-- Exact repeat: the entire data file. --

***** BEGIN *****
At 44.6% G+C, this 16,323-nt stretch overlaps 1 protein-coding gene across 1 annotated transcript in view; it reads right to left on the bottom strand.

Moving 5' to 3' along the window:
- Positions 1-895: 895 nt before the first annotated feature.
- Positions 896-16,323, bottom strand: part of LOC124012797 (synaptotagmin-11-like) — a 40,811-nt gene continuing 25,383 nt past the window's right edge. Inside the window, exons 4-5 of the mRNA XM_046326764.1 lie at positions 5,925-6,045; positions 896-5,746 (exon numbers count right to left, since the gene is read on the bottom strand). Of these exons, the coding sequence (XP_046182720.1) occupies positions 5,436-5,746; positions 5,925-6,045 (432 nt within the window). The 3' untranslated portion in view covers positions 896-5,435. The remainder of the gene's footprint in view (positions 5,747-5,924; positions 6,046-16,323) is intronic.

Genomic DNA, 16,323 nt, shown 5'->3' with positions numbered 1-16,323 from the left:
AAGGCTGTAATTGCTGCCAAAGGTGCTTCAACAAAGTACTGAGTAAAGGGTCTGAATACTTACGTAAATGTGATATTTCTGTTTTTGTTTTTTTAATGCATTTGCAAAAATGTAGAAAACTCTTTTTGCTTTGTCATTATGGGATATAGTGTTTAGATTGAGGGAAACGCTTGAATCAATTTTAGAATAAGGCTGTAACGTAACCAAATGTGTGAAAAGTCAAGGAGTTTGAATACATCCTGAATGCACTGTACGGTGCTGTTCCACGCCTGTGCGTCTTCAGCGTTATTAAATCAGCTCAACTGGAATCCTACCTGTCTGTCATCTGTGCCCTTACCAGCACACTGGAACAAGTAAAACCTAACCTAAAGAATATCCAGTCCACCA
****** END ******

At 44.6% G+C, this 16,323-nt stretch overlaps 1 protein-coding gene across 1 annotated transcript in view; it reads right to left on the bottom strand.

Moving 5' to 3' along the window:
- Positions 1-895: 895 nt before the first annotated feature.
- Positions 896-16,323, bottom strand: part of LOC124012797 (synaptotagmin-11-like) — a 40,811-nt gene continuing 25,383 nt past the window's right edge. Inside the window, exons 4-5 of the mRNA XM_046326764.1 lie at positions 5,925-6,045; positions 896-5,746 (exon numbers count right to left, since the gene is read on the bottom strand). Of these exons, the coding sequence (XP_046182720.1) occupies positions 5,436-5,746; positions 5,925-6,045 (432 nt within the window). The 3' untranslated portion in view covers positions 896-5,435. The remainder of the gene's footprint in view (positions 5,747-5,924; positions 6,046-16,323) is intronic.

Genomic DNA, 16,323 nt, shown 5'->3' with positions numbered 1-16,323 from the left:
AAGGCTGTAATTGCTGCCAAAGGTGCTTCAACAAAGTACTGAGTAAAGGGTCTGAATACTTACGTAAATGTGATATTTCTGTTTTTGTTTTTTTAATGCATTTGCAAAAATGTAGAAAACTCTTTTTGCTTTGTCATTATGGGATATAGTGTTTAGATTGAGGGAAACGCTTGAATCAATTTTAGAATAAGGCTGTAACGTAACCAAATGTGTGAAAAGTCAAGGAGTTTGAATACATCCTGAATGCACTGTACGGTGCTGTTCCACGCCTGTGCGTCTTCAGCGTTATTAAATCAGCTCAACTGGAATCCTACCTGTCTGTCATCTGTGCCCTTACCAGCACACTGGAACAAGTAAAACCTAACCTAAAGAATATCCAGTCCACCA